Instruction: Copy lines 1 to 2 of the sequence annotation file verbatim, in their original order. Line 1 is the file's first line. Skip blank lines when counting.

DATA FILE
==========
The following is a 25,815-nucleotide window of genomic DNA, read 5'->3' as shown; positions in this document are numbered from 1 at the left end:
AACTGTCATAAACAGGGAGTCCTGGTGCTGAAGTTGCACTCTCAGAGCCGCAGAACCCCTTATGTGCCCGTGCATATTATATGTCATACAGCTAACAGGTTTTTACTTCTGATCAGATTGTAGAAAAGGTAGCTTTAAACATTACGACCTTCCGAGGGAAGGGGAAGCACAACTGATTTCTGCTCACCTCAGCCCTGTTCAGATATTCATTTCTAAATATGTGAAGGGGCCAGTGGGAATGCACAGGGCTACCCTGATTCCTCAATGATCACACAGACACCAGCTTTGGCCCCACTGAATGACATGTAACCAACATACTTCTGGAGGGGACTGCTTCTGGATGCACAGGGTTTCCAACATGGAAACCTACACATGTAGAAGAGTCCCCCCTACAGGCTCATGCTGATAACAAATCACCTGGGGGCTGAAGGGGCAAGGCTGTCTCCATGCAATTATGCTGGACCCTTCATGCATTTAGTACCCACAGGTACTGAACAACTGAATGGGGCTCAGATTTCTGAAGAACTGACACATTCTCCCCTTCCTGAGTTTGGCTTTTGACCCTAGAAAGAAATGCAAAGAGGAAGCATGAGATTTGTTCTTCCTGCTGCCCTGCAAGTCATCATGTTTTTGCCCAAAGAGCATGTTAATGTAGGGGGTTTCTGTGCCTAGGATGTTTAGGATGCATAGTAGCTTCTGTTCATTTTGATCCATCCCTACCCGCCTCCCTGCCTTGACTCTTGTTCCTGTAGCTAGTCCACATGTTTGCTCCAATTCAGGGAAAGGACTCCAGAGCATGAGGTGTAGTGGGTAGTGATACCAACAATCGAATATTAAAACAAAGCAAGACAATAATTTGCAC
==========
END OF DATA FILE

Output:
The following is a 25,815-nucleotide window of genomic DNA, read 5'->3' as shown; positions in this document are numbered from 1 at the left end:
AACTGTCATAAACAGGGAGTCCTGGTGCTGAAGTTGCACTCTCAGAGCCGCAGAACCCCTTATGTGCCCGTGCATATTATATGTCATACAGCTAACAGGTTTTTACTTCTGATCAGATTGTAGAAAAGGTAGCTTTAAACATTACGACCTTCCGAGGGAAGGGGAAGCACAACTGATTTCTGCTCACCTCAGCCCTGTTCAGATATTCATTTCTAAATATGTGAAGGGGCCAGTGGGAATGCACAGGGCTACCCTGATTCCTCAATGATCACACAGACACCAGCTTTGGCCCCACTGAATGACATGTAACCAACATACTTCTGGAGGGGACTGCTTCTGGATGCACAGGGTTTCCAACATGGAAACCTACACATGTAGAAGAGTCCCCCCTACAGGCTCATGCTGATAACAAATCACCTGGGGGCTGAAGGGGCAAGGCTGTCTCCATGCAATTATGCTGGACCCTTCATGCATTTAGTACCCACAGGTACTGAACAACTGAATGGGGCTCAGATTTCTGAAGAACTGACACATTCTCCCCTTCCTGAGTTTGGCTTTTGACCCTAGAAAGAAATGCAAAGAGGAAGCATGAGATTTGTTCTTCCTGCTGCCCTGCAAGTCATCATGTTTTTGCCCAAAGAGCATGTTAATGTAGGGGGTTTCTGTGCCTAGGATGTTTAGGATGCATAGTAGCTTCTGTTCATTTTGATCCATCCCTACCCGCCTCCCTGCCTTGACTCTTGTTCCTGTAGCTAGTCCACATGTTTGCTCCAATTCAGGGAAAGGACTCCAGAGCATGAGGTGTAGTGGGTAGTGATACCAACAATCGAATATTAAAACAAAGCAAGACAATAATTTGCAC